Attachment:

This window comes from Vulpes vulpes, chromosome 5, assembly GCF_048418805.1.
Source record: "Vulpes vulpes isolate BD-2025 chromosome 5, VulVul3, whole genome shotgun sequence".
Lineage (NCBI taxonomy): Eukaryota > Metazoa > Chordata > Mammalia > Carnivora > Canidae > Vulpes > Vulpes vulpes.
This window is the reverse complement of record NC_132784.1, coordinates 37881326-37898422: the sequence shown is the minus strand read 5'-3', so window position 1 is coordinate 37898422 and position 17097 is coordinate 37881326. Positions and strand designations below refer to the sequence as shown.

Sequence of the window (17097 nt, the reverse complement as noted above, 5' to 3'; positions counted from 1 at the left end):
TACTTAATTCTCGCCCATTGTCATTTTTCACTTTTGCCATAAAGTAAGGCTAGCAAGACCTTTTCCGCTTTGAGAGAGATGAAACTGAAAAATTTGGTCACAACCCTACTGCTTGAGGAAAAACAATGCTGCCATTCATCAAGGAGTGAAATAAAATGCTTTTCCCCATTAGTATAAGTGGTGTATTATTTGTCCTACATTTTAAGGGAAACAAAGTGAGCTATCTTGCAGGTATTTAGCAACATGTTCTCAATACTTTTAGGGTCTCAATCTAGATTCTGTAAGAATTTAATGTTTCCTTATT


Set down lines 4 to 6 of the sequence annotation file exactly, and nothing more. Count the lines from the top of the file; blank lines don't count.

This window is the reverse complement of record NC_132784.1, coordinates 37881326-37898422: the sequence shown is the minus strand read 5'-3', so window position 1 is coordinate 37898422 and position 17097 is coordinate 37881326. Positions and strand designations below refer to the sequence as shown.

Sequence of the window (17097 nt, the reverse complement as noted above, 5' to 3'; positions counted from 1 at the left end):
TACTTAATTCTCGCCCATTGTCATTTTTCACTTTTGCCATAAAGTAAGGCTAGCAAGACCTTTTCCGCTTTGAGAGAGATGAAACTGAAAAATTTGGTCACAACCCTACTGCTTGAGGAAAAACAATGCTGCCATTCATCAAGGAGTGAAATAAAATGCTTTTCCCCATTAGTATAAGTGGTGTATTATTTGTCCTACATTTTAAGGGAAACAAAGTGAGCTATCTTGCAGGTATTTAGCAACATGTTCTCAATACTTTTAGGGTCTCAATCTAGATTCTGTAAGAATTTAATGTTTCCTTATT